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Kabul workshop addresses maize constraints

April 10, 2014

By Rajiv Sharma/CIMMYT

Constraints to raising the productivity of maize in Afghanistan – the country’s fourth most important cereal – were the focus of a workshop in Kabul on 10 March. Afghanistan grows maize on about 142,000 hectares, making it the most important cereal in the country after wheat, barley and rice.

The country produced about 310,000 tons of maize during 2013 with average productivity of 2.2 tons per hectare. Joint efforts by CIMMYT and the Agricultural Research Institute of Afghanistan (ARIA) have led to the release of four open-pollinated varieties (OPVs) during the last few years. Current efforts aim to identify suitable hybrids and more OPVs to enhance and sustain maize productivity.

More than 30 participants from the International Center for Agricultural Research in the Dry Areas (ICARDA), CIMMYT, Kabul University, the World Bank and ARIA research stations in Baghlan, Helmand, Kabul, Kunduz, Jalalabad and Takhar attended the third annual ARIA-CIMMYT maize workshop. The workshop was opened by Mohammad Qasem Obaidi, director of ARIA.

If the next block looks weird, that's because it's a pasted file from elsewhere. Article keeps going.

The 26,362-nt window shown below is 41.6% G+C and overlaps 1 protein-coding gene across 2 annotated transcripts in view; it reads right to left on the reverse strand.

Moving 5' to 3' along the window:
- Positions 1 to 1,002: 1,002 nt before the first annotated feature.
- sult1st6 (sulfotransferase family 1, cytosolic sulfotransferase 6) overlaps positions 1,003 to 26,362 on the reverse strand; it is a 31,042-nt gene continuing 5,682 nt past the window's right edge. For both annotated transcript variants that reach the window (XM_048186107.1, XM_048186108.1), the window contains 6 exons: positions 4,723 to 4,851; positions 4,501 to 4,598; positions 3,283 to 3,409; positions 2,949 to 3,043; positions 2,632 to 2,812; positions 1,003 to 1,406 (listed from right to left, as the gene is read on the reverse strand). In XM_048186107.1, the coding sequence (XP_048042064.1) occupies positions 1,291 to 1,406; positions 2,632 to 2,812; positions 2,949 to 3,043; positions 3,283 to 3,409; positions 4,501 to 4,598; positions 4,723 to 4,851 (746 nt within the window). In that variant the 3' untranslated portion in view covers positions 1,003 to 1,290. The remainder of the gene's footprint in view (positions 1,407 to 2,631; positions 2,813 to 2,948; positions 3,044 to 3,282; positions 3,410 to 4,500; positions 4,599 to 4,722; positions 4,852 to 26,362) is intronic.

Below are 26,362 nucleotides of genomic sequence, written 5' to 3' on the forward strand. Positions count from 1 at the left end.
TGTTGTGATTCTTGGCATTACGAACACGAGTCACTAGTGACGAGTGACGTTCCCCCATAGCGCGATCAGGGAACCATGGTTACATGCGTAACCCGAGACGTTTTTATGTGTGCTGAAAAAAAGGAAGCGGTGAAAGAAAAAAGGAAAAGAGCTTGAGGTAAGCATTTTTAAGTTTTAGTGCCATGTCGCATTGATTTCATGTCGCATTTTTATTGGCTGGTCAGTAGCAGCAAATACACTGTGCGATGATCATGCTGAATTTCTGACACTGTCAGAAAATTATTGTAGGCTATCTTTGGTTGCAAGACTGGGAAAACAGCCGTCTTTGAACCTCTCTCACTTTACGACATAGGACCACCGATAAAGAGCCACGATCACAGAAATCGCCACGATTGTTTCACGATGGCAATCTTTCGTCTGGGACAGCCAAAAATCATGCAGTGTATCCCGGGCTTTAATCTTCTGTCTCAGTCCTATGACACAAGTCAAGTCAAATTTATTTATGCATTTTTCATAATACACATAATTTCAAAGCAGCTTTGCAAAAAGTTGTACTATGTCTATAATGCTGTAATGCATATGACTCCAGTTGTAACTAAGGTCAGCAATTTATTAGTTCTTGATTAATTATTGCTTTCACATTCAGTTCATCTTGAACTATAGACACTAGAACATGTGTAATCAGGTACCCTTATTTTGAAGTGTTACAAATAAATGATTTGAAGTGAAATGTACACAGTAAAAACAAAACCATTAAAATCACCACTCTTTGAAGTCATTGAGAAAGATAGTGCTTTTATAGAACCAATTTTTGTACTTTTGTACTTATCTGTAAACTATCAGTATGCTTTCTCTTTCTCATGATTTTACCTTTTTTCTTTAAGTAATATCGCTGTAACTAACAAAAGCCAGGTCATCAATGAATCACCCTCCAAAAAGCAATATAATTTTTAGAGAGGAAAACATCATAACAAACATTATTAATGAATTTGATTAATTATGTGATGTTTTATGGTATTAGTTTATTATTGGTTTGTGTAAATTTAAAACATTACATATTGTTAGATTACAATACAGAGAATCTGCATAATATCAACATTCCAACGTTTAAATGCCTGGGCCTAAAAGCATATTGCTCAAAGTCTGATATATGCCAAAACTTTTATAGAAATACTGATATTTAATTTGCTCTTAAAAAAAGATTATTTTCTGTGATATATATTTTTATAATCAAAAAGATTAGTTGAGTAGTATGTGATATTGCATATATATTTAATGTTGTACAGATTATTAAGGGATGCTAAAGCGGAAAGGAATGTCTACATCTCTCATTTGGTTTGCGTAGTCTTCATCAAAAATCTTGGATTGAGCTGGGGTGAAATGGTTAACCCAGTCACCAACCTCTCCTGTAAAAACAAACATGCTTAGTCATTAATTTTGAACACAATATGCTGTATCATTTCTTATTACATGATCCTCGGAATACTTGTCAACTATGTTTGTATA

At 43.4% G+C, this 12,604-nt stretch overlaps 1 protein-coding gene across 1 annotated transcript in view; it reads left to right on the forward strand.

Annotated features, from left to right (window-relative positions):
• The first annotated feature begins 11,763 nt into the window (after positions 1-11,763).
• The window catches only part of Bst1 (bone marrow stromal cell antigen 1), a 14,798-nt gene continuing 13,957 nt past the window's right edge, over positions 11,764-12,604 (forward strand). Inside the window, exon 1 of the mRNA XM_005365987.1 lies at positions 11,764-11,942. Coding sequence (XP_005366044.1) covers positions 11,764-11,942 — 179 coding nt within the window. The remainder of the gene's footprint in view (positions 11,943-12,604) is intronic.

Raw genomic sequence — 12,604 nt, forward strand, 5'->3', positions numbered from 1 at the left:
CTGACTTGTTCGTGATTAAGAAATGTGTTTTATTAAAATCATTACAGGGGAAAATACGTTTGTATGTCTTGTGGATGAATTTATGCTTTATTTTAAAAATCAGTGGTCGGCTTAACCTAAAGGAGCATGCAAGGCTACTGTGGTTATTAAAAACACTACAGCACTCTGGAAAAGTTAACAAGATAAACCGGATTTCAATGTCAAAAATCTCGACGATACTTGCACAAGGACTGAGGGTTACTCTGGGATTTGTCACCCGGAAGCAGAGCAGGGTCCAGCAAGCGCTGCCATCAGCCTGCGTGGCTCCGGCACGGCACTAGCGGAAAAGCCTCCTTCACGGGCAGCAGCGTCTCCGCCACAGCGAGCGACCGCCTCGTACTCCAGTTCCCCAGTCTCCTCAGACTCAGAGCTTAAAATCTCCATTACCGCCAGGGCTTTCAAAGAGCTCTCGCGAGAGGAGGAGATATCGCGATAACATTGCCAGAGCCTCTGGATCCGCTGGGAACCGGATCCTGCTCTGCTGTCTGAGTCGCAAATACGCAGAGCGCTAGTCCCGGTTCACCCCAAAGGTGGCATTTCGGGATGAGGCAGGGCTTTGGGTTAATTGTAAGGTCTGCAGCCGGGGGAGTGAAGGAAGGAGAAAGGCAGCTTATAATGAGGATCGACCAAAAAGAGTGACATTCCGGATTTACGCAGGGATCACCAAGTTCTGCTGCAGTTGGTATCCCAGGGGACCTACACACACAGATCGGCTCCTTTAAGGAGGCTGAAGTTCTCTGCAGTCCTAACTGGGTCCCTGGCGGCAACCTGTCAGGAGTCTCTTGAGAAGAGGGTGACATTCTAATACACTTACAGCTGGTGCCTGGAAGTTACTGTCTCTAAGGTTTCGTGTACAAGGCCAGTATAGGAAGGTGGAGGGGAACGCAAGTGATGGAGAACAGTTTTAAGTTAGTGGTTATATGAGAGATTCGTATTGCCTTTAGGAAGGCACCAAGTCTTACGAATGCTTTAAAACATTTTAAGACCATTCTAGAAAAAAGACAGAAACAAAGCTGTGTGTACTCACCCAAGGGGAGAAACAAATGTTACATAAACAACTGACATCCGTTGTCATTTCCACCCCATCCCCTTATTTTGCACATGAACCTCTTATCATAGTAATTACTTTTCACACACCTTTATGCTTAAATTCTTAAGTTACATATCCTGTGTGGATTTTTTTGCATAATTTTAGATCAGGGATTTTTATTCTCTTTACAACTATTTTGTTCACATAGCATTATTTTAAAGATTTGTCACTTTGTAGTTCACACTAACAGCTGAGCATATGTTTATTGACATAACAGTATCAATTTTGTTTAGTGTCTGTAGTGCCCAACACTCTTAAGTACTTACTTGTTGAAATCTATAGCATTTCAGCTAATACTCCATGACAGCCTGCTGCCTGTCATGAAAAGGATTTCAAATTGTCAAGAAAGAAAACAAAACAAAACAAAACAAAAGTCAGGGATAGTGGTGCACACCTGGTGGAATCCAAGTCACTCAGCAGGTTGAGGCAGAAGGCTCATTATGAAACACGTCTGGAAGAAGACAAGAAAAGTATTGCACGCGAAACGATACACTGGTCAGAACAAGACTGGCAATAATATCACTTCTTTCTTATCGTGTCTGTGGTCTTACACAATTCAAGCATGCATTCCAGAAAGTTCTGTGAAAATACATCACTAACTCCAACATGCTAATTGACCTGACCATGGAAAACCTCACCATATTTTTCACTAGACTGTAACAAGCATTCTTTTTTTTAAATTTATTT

Participants attend a maize workshop in Kabul. Photo: Masood Sultan

Rajiv Sharma, CIMMYT country liaison officer for Afghanistan, welcomed participants and emphasized conducting experiments precisely to draw valid conclusions across environments. The workshop began with the status of maize production and constraints by Abdul Rahman Manan from ICARDA. Manan indicated huge potential for increasing maize production in eastern and southern Afghanistan.

Discipline-specific presentations from different research stations followed. B.B. Singh, seeds advisor to the Ministry of Agriculture, Irrigation & Livestock’s Agriculture Input Project, supported by the World Bank, advised fine tuning fertilizer recommendations. Finally, ARIA discipline leaders for agronomy, breeding and pathology presented overall results and conclusions for the 2013 crop season.

Mohammad Hashim Azmatyar, head of breeding, identified three new hybrids suitable for release in the country. He said he hoped CIMMYT’s maize program could provide the basic seed from the parental lines of these hybrids and that hybrid seed production training could be organized to assist ARIA researchers and private seed companies. T.S. Pakbin, ARIA technical advisor, congratulated ARIA and for meaningful, collaborative work benefitting maize farmers.


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